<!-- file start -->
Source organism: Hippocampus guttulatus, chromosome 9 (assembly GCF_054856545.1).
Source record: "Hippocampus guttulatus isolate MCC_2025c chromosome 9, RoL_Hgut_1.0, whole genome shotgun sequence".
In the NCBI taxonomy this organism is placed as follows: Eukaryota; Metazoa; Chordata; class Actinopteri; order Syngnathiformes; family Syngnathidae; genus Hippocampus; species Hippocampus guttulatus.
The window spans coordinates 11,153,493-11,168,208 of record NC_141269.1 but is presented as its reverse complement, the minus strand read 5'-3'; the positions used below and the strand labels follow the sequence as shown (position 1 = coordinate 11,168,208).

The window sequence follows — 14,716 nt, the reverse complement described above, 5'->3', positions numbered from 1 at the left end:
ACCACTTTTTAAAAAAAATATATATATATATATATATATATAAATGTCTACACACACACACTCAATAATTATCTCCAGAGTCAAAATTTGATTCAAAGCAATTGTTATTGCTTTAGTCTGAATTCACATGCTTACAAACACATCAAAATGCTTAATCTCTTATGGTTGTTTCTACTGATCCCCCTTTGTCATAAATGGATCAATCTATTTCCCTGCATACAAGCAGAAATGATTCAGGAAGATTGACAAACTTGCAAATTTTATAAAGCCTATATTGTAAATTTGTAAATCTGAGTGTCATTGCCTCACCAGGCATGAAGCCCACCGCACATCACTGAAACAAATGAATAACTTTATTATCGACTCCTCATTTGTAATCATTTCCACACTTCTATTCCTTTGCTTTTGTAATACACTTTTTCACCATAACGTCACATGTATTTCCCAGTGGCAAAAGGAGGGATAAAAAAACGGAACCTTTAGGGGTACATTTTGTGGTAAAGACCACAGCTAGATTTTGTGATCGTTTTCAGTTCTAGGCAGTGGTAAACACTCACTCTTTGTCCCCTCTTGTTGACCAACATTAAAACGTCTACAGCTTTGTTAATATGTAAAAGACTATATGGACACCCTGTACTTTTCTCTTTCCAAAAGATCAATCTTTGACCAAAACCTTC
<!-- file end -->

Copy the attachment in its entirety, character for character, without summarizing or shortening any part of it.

Source organism: Hippocampus guttulatus, chromosome 9 (assembly GCF_054856545.1).
Source record: "Hippocampus guttulatus isolate MCC_2025c chromosome 9, RoL_Hgut_1.0, whole genome shotgun sequence".
In the NCBI taxonomy this organism is placed as follows: Eukaryota; Metazoa; Chordata; class Actinopteri; order Syngnathiformes; family Syngnathidae; genus Hippocampus; species Hippocampus guttulatus.
The window spans coordinates 11,153,493-11,168,208 of record NC_141269.1 but is presented as its reverse complement, the minus strand read 5'-3'; the positions used below and the strand labels follow the sequence as shown (position 1 = coordinate 11,168,208).

The window sequence follows — 14,716 nt, the reverse complement described above, 5'->3', positions numbered from 1 at the left end:
ACCACTTTTTAAAAAAAATATATATATATATATATATATATAAATGTCTACACACACACACTCAATAATTATCTCCAGAGTCAAAATTTGATTCAAAGCAATTGTTATTGCTTTAGTCTGAATTCACATGCTTACAAACACATCAAAATGCTTAATCTCTTATGGTTGTTTCTACTGATCCCCCTTTGTCATAAATGGATCAATCTATTTCCCTGCATACAAGCAGAAATGATTCAGGAAGATTGACAAACTTGCAAATTTTATAAAGCCTATATTGTAAATTTGTAAATCTGAGTGTCATTGCCTCACCAGGCATGAAGCCCACCGCACATCACTGAAACAAATGAATAACTTTATTATCGACTCCTCATTTGTAATCATTTCCACACTTCTATTCCTTTGCTTTTGTAATACACTTTTTCACCATAACGTCACATGTATTTCCCAGTGGCAAAAGGAGGGATAAAAAAACGGAACCTTTAGGGGTACATTTTGTGGTAAAGACCACAGCTAGATTTTGTGATCGTTTTCAGTTCTAGGCAGTGGTAAACACTCACTCTTTGTCCCCTCTTGTTGACCAACATTAAAACGTCTACAGCTTTGTTAATATGTAAAAGACTATATGGACACCCTGTACTTTTCTCTTTCCAAAAGATCAATCTTTGACCAAAACCTTC